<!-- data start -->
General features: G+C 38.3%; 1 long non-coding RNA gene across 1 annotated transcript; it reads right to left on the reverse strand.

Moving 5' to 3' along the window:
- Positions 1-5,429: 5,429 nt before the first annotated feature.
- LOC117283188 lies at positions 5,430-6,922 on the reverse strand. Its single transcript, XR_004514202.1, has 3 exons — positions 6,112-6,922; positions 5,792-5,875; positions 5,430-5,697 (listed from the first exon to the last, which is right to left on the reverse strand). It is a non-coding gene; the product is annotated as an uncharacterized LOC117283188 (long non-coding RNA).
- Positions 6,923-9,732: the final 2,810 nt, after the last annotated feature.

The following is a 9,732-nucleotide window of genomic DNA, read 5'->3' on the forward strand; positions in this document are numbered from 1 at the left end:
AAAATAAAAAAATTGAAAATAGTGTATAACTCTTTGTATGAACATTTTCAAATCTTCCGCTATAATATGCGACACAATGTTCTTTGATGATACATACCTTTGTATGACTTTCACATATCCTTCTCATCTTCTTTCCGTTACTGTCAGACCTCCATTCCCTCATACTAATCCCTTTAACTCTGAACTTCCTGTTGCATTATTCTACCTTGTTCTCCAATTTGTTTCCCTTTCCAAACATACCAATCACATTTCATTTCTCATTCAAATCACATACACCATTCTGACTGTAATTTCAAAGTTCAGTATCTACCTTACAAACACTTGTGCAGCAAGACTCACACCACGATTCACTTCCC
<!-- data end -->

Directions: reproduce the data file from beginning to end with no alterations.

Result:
General features: G+C 38.3%; 1 long non-coding RNA gene across 1 annotated transcript; it reads right to left on the reverse strand.

Moving 5' to 3' along the window:
- Positions 1-5,429: 5,429 nt before the first annotated feature.
- LOC117283188 lies at positions 5,430-6,922 on the reverse strand. Its single transcript, XR_004514202.1, has 3 exons — positions 6,112-6,922; positions 5,792-5,875; positions 5,430-5,697 (listed from the first exon to the last, which is right to left on the reverse strand). It is a non-coding gene; the product is annotated as an uncharacterized LOC117283188 (long non-coding RNA).
- Positions 6,923-9,732: the final 2,810 nt, after the last annotated feature.

The following is a 9,732-nucleotide window of genomic DNA, read 5'->3' on the forward strand; positions in this document are numbered from 1 at the left end:
AAAATAAAAAAATTGAAAATAGTGTATAACTCTTTGTATGAACATTTTCAAATCTTCCGCTATAATATGCGACACAATGTTCTTTGATGATACATACCTTTGTATGACTTTCACATATCCTTCTCATCTTCTTTCCGTTACTGTCAGACCTCCATTCCCTCATACTAATCCCTTTAACTCTGAACTTCCTGTTGCATTATTCTACCTTGTTCTCCAATTTGTTTCCCTTTCCAAACATACCAATCACATTTCATTTCTCATTCAAATCACATACACCATTCTGACTGTAATTTCAAAGTTCAGTATCTACCTTACAAACACTTGTGCAGCAAGACTCACACCACGATTCACTTCCC